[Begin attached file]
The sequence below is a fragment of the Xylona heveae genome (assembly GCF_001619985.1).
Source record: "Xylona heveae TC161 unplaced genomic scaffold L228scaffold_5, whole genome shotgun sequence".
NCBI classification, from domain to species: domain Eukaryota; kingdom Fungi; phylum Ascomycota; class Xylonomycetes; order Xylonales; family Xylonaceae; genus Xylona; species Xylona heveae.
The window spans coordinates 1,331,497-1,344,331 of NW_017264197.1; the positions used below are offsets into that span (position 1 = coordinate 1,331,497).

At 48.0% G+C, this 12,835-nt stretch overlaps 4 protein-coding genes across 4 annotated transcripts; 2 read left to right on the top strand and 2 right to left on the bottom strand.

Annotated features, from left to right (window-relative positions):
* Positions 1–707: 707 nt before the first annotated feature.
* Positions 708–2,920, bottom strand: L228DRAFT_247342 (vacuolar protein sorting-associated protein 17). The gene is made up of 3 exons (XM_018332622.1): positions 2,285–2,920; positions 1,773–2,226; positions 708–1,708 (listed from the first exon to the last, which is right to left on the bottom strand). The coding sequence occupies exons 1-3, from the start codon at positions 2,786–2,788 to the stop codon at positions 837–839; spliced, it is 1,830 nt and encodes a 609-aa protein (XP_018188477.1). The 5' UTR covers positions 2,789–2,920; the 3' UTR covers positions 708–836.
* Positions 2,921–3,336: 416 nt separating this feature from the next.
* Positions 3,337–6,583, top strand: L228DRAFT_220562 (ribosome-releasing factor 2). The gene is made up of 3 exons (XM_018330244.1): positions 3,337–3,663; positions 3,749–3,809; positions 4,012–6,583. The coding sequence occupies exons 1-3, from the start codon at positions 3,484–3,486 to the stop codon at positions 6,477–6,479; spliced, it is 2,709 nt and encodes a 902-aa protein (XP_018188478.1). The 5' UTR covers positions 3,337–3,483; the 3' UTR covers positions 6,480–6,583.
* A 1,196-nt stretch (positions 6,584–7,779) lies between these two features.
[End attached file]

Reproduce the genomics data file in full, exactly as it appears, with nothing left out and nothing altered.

The sequence below is a fragment of the Xylona heveae genome (assembly GCF_001619985.1).
Source record: "Xylona heveae TC161 unplaced genomic scaffold L228scaffold_5, whole genome shotgun sequence".
NCBI classification, from domain to species: domain Eukaryota; kingdom Fungi; phylum Ascomycota; class Xylonomycetes; order Xylonales; family Xylonaceae; genus Xylona; species Xylona heveae.
The window spans coordinates 1,331,497-1,344,331 of NW_017264197.1; the positions used below are offsets into that span (position 1 = coordinate 1,331,497).

At 48.0% G+C, this 12,835-nt stretch overlaps 4 protein-coding genes across 4 annotated transcripts; 2 read left to right on the top strand and 2 right to left on the bottom strand.

Annotated features, from left to right (window-relative positions):
* Positions 1–707: 707 nt before the first annotated feature.
* Positions 708–2,920, bottom strand: L228DRAFT_247342 (vacuolar protein sorting-associated protein 17). The gene is made up of 3 exons (XM_018332622.1): positions 2,285–2,920; positions 1,773–2,226; positions 708–1,708 (listed from the first exon to the last, which is right to left on the bottom strand). The coding sequence occupies exons 1-3, from the start codon at positions 2,786–2,788 to the stop codon at positions 837–839; spliced, it is 1,830 nt and encodes a 609-aa protein (XP_018188477.1). The 5' UTR covers positions 2,789–2,920; the 3' UTR covers positions 708–836.
* Positions 2,921–3,336: 416 nt separating this feature from the next.
* Positions 3,337–6,583, top strand: L228DRAFT_220562 (ribosome-releasing factor 2). The gene is made up of 3 exons (XM_018330244.1): positions 3,337–3,663; positions 3,749–3,809; positions 4,012–6,583. The coding sequence occupies exons 1-3, from the start codon at positions 3,484–3,486 to the stop codon at positions 6,477–6,479; spliced, it is 2,709 nt and encodes a 902-aa protein (XP_018188478.1). The 5' UTR covers positions 3,337–3,483; the 3' UTR covers positions 6,480–6,583.
* A 1,196-nt stretch (positions 6,584–7,779) lies between these two features.